Mark Twain Boyhood Home and Museum Share:

Samuel Clemens, before adopting the pen name Mark Twain, first moved into this two-story home with his family in 1843 and lived there from the age of seven to 18. The home has been open for public tours since 1912 and has since been restored and decorated in period. The adjoining museum consists of two buildings that contain Twain memorabilia, such as first editions of his books, photographs, original manuscripts, and the desk where he sat to write The Adventures of Tom Sawyer.

8 Harry S. Truman Presidential Library and Museum

Historic and artistic objects are displayed at the Harry S. Truman Presidential Library and Museum in Independence. Truman’s career and US history covering the period from 1945 to 1953 is the main focus of the museum. A replica of Truman’s office in the White House is on display, and President and Mrs Truman’s graves are in the courtyard. A mile down the road, at the Harry S. Truman National Historic Site, visitors can tour the Victorian home where the Truman family lived from 1919 until his death in 1972. The house contains original furnishings and other Truman family possessions.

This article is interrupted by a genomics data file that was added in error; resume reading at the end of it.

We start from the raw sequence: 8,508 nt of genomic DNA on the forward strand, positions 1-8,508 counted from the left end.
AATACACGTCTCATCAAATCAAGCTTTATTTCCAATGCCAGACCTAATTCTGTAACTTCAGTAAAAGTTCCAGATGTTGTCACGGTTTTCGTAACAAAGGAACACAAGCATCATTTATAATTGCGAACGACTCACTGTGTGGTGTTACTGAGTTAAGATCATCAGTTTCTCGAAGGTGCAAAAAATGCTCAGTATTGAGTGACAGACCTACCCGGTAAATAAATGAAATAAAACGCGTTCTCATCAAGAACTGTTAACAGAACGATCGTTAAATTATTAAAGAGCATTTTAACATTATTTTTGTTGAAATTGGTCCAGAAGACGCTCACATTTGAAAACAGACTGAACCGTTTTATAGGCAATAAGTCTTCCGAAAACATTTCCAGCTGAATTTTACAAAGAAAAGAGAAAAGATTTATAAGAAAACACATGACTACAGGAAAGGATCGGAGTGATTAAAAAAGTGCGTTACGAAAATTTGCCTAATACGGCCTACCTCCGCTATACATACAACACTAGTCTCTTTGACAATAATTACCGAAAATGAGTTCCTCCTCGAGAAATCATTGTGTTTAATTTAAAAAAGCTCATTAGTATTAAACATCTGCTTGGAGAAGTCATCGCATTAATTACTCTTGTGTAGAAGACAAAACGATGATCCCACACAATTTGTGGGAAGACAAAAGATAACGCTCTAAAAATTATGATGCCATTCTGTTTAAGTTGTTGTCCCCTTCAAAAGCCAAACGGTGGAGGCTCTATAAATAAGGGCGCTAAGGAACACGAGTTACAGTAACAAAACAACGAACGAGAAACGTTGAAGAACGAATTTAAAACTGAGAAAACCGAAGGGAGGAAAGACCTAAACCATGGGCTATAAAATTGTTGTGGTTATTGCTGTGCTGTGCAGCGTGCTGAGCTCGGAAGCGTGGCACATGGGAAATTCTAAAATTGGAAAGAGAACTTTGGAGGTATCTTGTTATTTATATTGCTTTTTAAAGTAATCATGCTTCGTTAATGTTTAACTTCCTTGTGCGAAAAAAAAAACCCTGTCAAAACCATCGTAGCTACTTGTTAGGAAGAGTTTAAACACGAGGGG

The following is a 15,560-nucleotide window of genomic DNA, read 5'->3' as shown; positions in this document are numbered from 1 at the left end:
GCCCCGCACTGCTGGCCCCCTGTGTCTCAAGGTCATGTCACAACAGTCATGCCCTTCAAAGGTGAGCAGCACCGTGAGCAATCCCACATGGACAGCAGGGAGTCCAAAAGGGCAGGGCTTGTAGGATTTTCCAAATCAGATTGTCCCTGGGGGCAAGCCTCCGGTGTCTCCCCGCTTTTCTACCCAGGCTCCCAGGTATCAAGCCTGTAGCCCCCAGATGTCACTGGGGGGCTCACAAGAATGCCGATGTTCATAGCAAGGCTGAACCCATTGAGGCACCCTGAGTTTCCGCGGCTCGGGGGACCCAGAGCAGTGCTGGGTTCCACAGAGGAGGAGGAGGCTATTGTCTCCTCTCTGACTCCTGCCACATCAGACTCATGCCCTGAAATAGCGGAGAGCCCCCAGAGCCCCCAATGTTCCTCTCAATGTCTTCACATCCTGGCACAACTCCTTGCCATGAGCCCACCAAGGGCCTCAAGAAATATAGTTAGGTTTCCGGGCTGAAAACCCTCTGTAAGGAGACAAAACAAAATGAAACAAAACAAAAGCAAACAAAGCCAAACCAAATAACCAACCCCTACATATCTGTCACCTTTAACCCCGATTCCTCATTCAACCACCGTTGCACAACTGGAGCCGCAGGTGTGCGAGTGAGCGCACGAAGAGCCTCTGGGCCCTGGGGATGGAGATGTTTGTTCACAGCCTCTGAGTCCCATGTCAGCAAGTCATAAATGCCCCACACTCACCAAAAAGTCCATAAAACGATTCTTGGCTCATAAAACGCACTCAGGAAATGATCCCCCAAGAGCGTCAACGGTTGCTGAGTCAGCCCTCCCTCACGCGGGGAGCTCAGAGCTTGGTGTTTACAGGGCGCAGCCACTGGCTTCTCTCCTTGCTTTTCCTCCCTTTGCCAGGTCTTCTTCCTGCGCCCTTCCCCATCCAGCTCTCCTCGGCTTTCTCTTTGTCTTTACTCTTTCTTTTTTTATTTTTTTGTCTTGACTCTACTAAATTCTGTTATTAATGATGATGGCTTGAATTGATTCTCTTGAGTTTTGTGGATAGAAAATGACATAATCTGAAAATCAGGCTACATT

9 Lake of the Ozarks

Created by an impediment of the Osage River in 1931, Lake of the Ozarks is one of the most popular lake destinations in the Midwest. Favorite reasons to visit include professionally designed golf courses, scenic campgrounds, and first-class resorts, as well as an array of water activities including boating, fishing, and swimming at sandy beaches. Lake of the Ozarks State Park is reason enough to visit, but the massive shoreline offers plenty of tourist attractions and things to do, including shopping, dining, and a community that always welcomes out-of-downers. To see the marvel of engineering that created the Lake of the Ozarks, a drive over the Bagatelle Dam is recommended.

10 National World War I Museum and Memorial